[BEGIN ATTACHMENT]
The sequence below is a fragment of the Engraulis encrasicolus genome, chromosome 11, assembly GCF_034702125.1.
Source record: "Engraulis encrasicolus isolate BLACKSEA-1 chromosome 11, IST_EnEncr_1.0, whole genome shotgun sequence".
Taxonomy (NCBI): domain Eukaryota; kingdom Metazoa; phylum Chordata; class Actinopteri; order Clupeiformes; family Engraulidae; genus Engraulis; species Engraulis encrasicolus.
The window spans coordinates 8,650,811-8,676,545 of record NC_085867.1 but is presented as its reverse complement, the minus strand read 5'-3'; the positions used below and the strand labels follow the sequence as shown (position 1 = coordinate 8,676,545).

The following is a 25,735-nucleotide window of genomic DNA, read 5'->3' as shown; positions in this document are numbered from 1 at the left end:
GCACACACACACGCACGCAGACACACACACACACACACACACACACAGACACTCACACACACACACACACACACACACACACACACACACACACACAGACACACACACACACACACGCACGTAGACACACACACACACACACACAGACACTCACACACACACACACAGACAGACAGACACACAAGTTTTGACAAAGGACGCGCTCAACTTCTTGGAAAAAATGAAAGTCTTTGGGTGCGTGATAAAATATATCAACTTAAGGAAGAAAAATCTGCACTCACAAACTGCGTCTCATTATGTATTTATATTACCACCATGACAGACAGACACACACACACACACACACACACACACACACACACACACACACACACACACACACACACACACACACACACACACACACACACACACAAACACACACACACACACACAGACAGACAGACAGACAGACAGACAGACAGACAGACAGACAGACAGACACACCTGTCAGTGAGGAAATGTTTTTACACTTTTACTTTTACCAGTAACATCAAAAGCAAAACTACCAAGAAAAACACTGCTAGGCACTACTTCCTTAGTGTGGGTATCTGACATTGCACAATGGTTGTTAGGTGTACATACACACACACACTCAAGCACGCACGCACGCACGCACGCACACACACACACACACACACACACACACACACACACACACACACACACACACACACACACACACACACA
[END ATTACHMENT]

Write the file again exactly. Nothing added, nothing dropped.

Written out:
The sequence below is a fragment of the Engraulis encrasicolus genome, chromosome 11, assembly GCF_034702125.1.
Source record: "Engraulis encrasicolus isolate BLACKSEA-1 chromosome 11, IST_EnEncr_1.0, whole genome shotgun sequence".
Taxonomy (NCBI): domain Eukaryota; kingdom Metazoa; phylum Chordata; class Actinopteri; order Clupeiformes; family Engraulidae; genus Engraulis; species Engraulis encrasicolus.
The window spans coordinates 8,650,811-8,676,545 of record NC_085867.1 but is presented as its reverse complement, the minus strand read 5'-3'; the positions used below and the strand labels follow the sequence as shown (position 1 = coordinate 8,676,545).

The following is a 25,735-nucleotide window of genomic DNA, read 5'->3' as shown; positions in this document are numbered from 1 at the left end:
GCACACACACACGCACGCAGACACACACACACACACACACACACACAGACACTCACACACACACACACACACACACACACACACACACACACACACAGACACACACACACACACACGCACGTAGACACACACACACACACACACAGACACTCACACACACACACACAGACAGACAGACACACAAGTTTTGACAAAGGACGCGCTCAACTTCTTGGAAAAAATGAAAGTCTTTGGGTGCGTGATAAAATATATCAACTTAAGGAAGAAAAATCTGCACTCACAAACTGCGTCTCATTATGTATTTATATTACCACCATGACAGACAGACACACACACACACACACACACACACACACACACACACACACACACACACACACACACACACACACACACACACACACACACACACACAAACACACACACACACACACAGACAGACAGACAGACAGACAGACAGACAGACAGACAGACAGACAGACACACCTGTCAGTGAGGAAATGTTTTTACACTTTTACTTTTACCAGTAACATCAAAAGCAAAACTACCAAGAAAAACACTGCTAGGCACTACTTCCTTAGTGTGGGTATCTGACATTGCACAATGGTTGTTAGGTGTACATACACACACACACTCAAGCACGCACGCACGCACGCACGCACACACACACACACACACACACACACACACACACACACACACACACACACACACACACACACACACACA